Influencers earning more money from Instagram, but face an uphill battle to combat fraud
Influencers around the world earn money primarily from their Instagram accounts, and most reported an increase in income after the onset of the Covid-19 pandemic.
Brand promotion accounted for the majority of influencer income
On average, influencers earn $2,970 per month from their Instagram account, with micro-influencers (1,000-10,000 followers) averaging $1,420 per month, and mega-influencers (over 1 million followers) averaging $15,536 per month, according to HypeAuditor’s ‘Influencer Income Survey’.
Only 4% of respondents live on income from an account, but 26% of respondents hope to in the future.
Brand promotion accounted for the majority of influencer income at 40%, with most working with brands for barter and money at 56%.
The results also showed that fraud continues to be prevalent, with almost half of influencers (47%) reporting being impacted by fraudulent activity and 50% experiencing an increase in fraudulent activity since the onset of the pandemic.
“We estimate that over 50 million people around the world consider themselves creators, despite the creator economy only being born a decade ago,” said Alex Frolov, chief executive officer of HypeAuditor.
“Our main goal with this survey is to provide a deeper understanding of the creator ecosystem as it is quickly becoming one the fastest-growing types of small business worldwide.”
What did the survey find?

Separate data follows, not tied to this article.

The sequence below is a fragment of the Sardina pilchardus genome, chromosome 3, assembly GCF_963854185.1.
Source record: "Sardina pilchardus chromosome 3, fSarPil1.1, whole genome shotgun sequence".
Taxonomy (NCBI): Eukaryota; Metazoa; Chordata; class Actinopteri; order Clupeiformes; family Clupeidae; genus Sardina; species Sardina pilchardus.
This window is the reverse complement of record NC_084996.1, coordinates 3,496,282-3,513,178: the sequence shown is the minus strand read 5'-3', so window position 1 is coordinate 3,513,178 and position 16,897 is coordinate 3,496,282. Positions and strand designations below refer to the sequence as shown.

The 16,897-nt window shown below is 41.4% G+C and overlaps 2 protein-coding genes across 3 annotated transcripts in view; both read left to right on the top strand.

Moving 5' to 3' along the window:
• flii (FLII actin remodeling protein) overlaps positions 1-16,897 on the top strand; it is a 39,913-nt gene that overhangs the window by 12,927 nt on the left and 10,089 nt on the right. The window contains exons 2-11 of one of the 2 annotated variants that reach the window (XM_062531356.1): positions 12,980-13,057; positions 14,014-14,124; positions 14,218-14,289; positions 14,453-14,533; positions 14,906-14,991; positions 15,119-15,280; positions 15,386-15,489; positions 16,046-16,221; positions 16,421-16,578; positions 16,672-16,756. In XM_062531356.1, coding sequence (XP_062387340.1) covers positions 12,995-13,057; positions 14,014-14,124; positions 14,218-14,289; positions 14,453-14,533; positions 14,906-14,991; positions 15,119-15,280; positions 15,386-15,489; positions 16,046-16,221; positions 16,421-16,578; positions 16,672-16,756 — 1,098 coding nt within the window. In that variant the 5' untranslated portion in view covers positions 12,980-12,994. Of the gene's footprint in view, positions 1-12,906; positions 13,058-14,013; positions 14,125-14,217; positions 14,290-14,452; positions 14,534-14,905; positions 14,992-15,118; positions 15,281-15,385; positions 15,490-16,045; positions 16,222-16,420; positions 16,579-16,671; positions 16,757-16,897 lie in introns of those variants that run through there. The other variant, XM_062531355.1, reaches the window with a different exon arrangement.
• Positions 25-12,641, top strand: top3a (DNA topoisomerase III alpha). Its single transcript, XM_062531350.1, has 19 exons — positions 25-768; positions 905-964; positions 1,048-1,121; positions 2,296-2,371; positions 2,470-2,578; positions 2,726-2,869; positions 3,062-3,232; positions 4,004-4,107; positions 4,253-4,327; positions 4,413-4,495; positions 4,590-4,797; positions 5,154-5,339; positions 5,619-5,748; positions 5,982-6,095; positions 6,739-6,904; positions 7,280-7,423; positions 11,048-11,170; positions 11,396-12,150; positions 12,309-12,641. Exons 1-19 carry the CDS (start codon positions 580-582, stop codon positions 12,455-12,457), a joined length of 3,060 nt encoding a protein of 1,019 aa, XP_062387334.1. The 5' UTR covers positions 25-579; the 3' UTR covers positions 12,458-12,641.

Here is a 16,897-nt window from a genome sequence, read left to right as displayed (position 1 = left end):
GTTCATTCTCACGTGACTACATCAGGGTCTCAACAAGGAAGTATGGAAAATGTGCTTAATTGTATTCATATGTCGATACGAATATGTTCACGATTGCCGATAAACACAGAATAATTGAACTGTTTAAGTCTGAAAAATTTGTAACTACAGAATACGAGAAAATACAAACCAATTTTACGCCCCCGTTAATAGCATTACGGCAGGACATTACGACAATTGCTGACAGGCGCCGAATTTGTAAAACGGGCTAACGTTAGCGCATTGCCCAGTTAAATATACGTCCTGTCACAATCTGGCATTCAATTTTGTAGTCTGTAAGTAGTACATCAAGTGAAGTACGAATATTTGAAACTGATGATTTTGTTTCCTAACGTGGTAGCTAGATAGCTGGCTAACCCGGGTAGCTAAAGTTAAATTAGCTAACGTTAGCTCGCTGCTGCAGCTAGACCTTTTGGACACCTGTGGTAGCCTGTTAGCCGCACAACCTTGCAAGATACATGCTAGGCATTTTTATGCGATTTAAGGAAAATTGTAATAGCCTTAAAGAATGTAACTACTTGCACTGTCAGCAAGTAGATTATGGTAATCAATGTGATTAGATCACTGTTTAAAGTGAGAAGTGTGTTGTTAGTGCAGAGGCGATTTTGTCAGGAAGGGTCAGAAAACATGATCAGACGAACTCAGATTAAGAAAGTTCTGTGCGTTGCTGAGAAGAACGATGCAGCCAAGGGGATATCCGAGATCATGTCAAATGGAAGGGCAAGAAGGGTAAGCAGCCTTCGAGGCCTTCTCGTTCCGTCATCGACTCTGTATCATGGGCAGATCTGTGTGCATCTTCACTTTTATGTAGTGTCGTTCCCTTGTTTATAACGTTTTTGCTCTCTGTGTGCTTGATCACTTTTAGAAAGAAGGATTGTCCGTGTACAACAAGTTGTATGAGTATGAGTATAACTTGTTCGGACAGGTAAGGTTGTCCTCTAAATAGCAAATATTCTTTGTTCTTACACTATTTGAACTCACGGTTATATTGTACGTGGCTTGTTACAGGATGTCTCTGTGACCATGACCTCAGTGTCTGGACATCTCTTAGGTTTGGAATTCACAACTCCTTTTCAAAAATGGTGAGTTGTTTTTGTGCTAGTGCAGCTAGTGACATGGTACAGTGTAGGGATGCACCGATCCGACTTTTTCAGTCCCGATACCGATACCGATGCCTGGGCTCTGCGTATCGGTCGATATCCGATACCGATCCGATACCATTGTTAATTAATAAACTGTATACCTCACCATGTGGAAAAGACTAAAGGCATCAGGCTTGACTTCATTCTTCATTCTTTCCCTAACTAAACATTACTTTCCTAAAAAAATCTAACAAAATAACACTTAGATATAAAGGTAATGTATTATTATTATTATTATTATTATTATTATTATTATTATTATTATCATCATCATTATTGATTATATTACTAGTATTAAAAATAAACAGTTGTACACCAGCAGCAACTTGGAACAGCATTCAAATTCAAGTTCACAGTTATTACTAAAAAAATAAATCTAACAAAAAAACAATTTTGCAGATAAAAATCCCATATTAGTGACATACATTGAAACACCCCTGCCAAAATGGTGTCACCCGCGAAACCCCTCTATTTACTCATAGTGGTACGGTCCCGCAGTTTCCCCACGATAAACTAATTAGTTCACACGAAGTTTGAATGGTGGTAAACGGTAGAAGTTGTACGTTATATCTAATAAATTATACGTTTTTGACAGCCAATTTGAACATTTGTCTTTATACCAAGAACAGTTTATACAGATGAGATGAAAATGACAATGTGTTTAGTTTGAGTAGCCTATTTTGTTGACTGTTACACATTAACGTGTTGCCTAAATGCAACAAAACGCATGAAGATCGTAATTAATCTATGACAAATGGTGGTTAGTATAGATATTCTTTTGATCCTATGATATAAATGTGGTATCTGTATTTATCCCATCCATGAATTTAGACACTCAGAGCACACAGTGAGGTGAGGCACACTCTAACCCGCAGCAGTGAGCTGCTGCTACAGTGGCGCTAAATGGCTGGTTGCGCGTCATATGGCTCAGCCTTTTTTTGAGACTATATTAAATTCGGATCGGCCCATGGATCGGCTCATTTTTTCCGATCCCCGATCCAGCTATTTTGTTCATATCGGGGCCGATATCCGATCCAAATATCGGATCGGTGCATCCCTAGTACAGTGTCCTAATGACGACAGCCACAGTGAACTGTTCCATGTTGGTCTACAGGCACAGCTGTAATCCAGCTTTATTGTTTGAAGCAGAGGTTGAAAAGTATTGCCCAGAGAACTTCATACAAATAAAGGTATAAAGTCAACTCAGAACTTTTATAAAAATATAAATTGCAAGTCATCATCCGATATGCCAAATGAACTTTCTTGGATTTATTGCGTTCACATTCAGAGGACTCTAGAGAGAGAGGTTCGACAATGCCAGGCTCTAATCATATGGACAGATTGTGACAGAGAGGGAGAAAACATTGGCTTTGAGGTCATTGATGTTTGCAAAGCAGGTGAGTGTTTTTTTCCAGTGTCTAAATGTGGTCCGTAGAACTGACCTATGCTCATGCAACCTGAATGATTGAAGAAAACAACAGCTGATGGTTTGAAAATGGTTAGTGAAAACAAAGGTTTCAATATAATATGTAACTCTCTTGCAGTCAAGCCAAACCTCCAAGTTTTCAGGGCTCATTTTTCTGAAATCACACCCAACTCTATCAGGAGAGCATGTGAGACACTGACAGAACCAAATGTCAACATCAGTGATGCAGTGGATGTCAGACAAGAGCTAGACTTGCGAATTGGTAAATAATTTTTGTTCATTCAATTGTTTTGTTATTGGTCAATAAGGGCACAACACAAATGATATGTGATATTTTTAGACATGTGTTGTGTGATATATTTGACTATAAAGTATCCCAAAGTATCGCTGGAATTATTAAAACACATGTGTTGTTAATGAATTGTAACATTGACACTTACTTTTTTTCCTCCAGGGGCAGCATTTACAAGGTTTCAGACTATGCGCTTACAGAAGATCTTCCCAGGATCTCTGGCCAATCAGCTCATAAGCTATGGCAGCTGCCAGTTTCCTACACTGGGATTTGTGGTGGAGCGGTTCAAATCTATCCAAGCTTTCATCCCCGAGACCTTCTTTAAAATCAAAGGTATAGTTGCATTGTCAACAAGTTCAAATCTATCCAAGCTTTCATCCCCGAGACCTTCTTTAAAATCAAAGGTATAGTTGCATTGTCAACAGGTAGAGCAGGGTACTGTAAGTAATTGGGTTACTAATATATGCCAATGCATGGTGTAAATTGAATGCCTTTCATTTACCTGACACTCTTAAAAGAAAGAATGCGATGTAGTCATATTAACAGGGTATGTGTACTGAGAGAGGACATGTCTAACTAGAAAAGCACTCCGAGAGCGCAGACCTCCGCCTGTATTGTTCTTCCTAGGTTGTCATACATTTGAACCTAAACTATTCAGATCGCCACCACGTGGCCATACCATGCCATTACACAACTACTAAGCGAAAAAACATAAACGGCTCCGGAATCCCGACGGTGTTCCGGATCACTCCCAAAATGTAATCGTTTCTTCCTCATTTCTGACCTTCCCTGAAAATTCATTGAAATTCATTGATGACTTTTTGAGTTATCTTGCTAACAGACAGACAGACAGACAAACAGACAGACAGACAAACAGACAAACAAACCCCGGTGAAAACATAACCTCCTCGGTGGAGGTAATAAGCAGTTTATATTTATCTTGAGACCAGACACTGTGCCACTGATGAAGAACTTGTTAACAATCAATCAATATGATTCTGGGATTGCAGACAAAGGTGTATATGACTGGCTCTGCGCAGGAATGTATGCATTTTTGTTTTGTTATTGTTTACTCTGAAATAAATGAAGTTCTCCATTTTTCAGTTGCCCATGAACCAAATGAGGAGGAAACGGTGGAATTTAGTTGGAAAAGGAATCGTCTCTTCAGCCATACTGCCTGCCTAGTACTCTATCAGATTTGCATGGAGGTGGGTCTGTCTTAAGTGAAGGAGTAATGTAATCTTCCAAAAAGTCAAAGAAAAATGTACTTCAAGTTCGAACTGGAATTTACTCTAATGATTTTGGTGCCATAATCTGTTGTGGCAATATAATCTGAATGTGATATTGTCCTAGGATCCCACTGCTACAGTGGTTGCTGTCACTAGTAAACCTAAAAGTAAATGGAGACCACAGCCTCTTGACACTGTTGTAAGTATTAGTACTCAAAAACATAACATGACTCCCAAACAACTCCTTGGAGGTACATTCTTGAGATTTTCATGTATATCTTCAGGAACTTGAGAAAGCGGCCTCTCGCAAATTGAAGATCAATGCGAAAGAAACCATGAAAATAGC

Mega-influencers earn $187 per hour compared to the average influencer at $31 per hour. Beauty influencers’ earnings average $60 per hour.
Brand promotion accounts for most influencer income, as close to a quarter of influencers are building a personal brand and attracting customers to their businesses through Instagram, participating in affiliate programs and selling courses.
Subscription services were noted as an additional source of income by 8% of influencers.
On average, these influencers receive $5,912 from their account per month.
Most work with brands for barter and money, with 21% of influencers working with brands through barter and 23% for money. The majority disclose advertising arrangements (61%), but 12% of respondents admitted to not disclosing sponsorships.
Influencers spend approximately 24 hours a week on maintaining an account. Most of the time is devoted to posts, stories and communication with followers. The least amount of time is spent on team management, marketing strategy and communication with partners.
Influencers who earn money from their account spend 28.7 hours per week on average, while those who do not earn any money through their account spend 20.9 hours on average.